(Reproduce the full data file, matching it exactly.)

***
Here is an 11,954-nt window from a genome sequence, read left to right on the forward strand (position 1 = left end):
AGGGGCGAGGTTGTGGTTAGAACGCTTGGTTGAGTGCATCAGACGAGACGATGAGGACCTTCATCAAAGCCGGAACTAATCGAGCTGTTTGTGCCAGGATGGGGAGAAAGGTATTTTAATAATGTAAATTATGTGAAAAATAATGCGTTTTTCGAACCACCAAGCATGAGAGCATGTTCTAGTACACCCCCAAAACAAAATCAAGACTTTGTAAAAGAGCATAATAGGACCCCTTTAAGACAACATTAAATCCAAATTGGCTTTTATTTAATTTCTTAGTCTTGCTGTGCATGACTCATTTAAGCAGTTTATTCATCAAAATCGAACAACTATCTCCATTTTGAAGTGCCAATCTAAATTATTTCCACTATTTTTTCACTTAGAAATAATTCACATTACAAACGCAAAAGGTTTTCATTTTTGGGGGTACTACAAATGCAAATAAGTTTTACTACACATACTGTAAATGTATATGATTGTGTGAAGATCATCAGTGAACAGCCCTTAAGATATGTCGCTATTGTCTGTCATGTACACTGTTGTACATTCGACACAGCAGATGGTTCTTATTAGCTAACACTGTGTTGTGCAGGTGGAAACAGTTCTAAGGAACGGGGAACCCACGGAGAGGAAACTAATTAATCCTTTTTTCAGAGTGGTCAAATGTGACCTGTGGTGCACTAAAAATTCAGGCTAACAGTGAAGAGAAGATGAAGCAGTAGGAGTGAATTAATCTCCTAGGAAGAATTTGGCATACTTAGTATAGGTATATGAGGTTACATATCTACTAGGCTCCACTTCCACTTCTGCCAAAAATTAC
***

Here is an 11,954-nt window from a genome sequence, read left to right on the forward strand (position 1 = left end):
AGGGGCGAGGTTGTGGTTAGAACGCTTGGTTGAGTGCATCAGACGAGACGATGAGGACCTTCATCAAAGCCGGAACTAATCGAGCTGTTTGTGCCAGGATGGGGAGAAAGGTATTTTAATAATGTAAATTATGTGAAAAATAATGCGTTTTTCGAACCACCAAGCATGAGAGCATGTTCTAGTACACCCCCAAAACAAAATCAAGACTTTGTAAAAGAGCATAATAGGACCCCTTTAAGACAACATTAAATCCAAATTGGCTTTTATTTAATTTCTTAGTCTTGCTGTGCATGACTCATTTAAGCAGTTTATTCATCAAAATCGAACAACTATCTCCATTTTGAAGTGCCAATCTAAATTATTTCCACTATTTTTTCACTTAGAAATAATTCACATTACAAACGCAAAAGGTTTTCATTTTTGGGGGTACTACAAATGCAAATAAGTTTTACTACACATACTGTAAATGTATATGATTGTGTGAAGATCATCAGTGAACAGCCCTTAAGATATGTCGCTATTGTCTGTCATGTACACTGTTGTACATTCGACACAGCAGATGGTTCTTATTAGCTAACACTGTGTTGTGCAGGTGGAAACAGTTCTAAGGAACGGGGAACCCACGGAGAGGAAACTAATTAATCCTTTTTTCAGAGTGGTCAAATGTGACCTGTGGTGCACTAAAAATTCAGGCTAACAGTGAAGAGAAGATGAAGCAGTAGGAGTGAATTAATCTCCTAGGAAGAATTTGGCATACTTAGTATAGGTATATGAGGTTACATATCTACTAGGCTCCACTTCCACTTCTGCCAAAAATTAC